Compassion. The History of the Machine Gun


Schaubühne Berlin Theatre (Germany)
directed by Milo Rau

Last summer the fate of the refugees shocked all of Europe and countless intellectuals and politicians expressed their solidarity to the peoples of the Middle East and Africa who are suffering. Pictures of people who had drowned washed up on the beaches of the Mediterranean or victims of civil war and disease in Central Africa, the financial crisis and catastrophes in our age are ever present on Facebook, television and in the Press.

In the piece 'Compassion. The History of the Machine Gun', Milo Rau – perhaps one of the biggest names in Europe at the moment as far as directing is concerned – and the renowned  Schaubühne Berlin Theatre – the largest subsidised German theatre – take us on a journey to the political hot spots of our times. The Mediterranean routes taken by refugees from the Middle East and the civil war zones of Congo.

This documentary – performance has the form of a double monologue. The director has actress Ursina Lardi (who is from Switzerland) show photographs on a large screen – including the picture of 3-year-old Aylan Kurdi – on her way back from a mission to Turkey and Greece. Lardi's speech interchanges with narration by her colleague Consolate Sipérius (of African descent), whose family were the victims of genocide in 1990, as revealed to us by Rau. It should be noted that the texts are based on real interviews conducted with members of NGOs, clerics and war victims in Africa and Europe.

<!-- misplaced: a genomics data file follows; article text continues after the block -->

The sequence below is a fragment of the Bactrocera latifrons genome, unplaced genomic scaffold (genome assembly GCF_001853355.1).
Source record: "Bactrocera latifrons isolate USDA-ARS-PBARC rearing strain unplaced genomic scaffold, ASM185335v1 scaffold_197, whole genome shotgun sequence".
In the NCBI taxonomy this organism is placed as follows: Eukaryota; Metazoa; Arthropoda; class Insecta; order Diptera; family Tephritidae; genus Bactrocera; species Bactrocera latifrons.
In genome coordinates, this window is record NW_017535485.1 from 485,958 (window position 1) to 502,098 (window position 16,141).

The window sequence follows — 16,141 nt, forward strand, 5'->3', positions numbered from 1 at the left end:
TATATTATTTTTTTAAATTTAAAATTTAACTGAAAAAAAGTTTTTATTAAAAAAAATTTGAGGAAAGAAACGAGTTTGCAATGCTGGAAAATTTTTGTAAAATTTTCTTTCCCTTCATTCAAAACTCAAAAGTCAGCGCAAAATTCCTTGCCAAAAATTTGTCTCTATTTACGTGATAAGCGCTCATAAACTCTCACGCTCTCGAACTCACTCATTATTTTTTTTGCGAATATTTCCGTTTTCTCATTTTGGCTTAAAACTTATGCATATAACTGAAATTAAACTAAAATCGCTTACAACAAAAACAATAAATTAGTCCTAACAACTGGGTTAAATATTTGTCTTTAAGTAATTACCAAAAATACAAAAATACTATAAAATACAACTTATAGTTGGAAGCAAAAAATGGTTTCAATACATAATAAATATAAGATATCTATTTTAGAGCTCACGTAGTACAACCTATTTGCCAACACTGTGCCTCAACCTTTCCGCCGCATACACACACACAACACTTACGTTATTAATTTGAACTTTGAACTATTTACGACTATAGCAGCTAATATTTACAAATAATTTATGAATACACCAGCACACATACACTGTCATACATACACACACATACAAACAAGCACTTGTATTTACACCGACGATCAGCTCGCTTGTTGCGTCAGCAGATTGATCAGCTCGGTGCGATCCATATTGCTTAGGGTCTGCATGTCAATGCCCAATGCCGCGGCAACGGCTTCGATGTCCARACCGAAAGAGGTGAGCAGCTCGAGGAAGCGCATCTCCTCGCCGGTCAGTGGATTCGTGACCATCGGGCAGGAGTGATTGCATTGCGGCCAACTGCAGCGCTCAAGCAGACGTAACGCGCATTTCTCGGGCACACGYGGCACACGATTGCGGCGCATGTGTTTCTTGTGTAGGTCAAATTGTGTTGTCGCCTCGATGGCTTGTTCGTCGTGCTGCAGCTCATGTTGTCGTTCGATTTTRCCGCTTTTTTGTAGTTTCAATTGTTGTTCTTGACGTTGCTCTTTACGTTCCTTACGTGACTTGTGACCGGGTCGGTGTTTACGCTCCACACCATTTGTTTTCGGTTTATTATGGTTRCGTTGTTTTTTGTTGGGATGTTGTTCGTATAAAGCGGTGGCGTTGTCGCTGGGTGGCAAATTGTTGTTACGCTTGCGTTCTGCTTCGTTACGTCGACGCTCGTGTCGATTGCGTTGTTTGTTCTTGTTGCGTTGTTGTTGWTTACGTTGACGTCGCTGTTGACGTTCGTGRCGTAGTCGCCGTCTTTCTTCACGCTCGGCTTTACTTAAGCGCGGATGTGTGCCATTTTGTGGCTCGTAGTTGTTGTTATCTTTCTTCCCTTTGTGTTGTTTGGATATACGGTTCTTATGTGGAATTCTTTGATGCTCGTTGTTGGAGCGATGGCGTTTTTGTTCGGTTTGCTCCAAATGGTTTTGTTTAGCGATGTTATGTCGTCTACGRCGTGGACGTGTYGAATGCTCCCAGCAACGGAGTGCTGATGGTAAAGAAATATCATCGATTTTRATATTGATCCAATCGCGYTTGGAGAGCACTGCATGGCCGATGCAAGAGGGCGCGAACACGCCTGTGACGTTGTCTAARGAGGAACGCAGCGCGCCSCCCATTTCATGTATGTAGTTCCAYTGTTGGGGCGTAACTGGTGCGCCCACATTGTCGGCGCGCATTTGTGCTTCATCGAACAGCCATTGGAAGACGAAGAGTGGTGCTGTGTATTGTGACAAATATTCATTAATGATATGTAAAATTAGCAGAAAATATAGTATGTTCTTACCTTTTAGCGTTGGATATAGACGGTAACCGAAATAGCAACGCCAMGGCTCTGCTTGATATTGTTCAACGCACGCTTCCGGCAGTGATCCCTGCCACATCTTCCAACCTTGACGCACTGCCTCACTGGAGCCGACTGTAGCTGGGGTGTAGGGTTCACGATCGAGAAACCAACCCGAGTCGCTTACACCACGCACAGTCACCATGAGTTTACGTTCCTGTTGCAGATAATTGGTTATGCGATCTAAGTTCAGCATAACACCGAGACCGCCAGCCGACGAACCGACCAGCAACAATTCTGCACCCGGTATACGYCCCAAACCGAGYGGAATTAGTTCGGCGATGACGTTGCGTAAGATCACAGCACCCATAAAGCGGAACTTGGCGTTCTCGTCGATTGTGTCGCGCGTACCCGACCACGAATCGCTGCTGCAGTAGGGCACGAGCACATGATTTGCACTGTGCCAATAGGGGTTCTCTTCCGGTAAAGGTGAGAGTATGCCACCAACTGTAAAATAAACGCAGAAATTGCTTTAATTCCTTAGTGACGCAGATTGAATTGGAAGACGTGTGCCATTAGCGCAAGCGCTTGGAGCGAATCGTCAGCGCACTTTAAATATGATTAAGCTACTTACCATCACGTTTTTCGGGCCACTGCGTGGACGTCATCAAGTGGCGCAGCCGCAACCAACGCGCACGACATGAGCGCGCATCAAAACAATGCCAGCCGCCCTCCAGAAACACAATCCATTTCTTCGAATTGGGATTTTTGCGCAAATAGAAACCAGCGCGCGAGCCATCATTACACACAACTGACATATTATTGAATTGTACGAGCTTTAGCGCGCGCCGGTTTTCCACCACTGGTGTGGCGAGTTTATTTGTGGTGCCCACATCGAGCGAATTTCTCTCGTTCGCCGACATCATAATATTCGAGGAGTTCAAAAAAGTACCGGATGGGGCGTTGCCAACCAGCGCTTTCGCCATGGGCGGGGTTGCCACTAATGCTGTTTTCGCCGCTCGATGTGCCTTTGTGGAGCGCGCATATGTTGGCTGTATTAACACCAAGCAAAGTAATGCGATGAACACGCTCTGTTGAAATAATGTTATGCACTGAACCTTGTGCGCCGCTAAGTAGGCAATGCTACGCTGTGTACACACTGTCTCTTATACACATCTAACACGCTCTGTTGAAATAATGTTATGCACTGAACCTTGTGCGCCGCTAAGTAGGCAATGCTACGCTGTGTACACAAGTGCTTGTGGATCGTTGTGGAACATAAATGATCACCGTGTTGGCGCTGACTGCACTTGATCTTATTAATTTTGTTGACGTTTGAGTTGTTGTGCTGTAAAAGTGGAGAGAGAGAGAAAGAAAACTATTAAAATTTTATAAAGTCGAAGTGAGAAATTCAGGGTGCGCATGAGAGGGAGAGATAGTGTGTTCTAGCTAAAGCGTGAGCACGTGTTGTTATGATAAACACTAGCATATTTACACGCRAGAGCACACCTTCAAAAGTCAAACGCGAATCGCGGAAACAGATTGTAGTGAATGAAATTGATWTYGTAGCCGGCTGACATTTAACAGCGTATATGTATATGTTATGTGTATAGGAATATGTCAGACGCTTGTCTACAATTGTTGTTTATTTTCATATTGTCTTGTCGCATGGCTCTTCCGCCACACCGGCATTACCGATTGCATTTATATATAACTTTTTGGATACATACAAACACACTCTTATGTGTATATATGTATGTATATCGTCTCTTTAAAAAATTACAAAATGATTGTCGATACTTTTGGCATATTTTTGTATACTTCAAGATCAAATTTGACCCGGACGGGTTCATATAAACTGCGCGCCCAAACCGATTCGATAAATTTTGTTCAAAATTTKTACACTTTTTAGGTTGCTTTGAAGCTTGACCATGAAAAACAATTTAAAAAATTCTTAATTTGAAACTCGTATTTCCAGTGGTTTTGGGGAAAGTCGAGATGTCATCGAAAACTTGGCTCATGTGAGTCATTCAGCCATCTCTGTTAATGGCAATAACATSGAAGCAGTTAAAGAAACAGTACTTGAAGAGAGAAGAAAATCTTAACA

This performance intentionally explores conflicting issues: How can we stand the misery of others and why do we watch it? How can one dead person at the gates of Europe overshadow the thousands of dead in the civil war zones of Congo? 'Compassion. The History of the Machine Gun' treads on the limits of compassion and European humanism. Rau turns his attention to the refugee crisis and its real causes, civil conflict in Africa and, lastly, to western societies themselves, which, having been built on imperialist ferocity and economic interest, also carry some of the blame.
Milo Rau (1977, Bern) has been working as an independent director and writer since 2003, while in 2007 he founded the imaginatively named 'International Institute of Political Murder' (IIPM) theatre and film production company. His CV also lists studies in Sociology, expressed repeatedly in his work, which indicates a special interest in sociopolitical subjects, on borders, immigration, discrimination and racism. In fact, as a journalist he has covered the war in Rwanda, genocides in Africa and ethnic cleansing, but he did not stop there. Rau puts it all up on stage, in an effort of his own to shine the light on the truth.

As far as Schaubühne Berlin Theatre is concerned, it was founded in 1962. Thomas Ostermeier has been its artistic director since 1999, during whose tenure a team of permanently employed actors has been created, who have all worked together ever since. It should be noted that the theatre has at leasts 10 premiers every season, with an interchanging repertoire of 30 productions, which makes it one of the most productive and creative teams in all of Europe.

Greek supertitles

Performance contributors
Director: Milo Rau
Set and costume designer: Anton Lukas
Video and sound: Marc Stephan
Dramaturgy: Florian Borchmeyer
Research/Dramaturgy collaboration: Mirjam Knapp, Stefan Bläske
Lighting design: Erich Schneider
Actors: Ursina Lardi, Consolate Sipérius

Co-organised with Goethe Institute of Thessaloniki

Ticket Price: 10€, 12€ Invitations available to unemployment card holders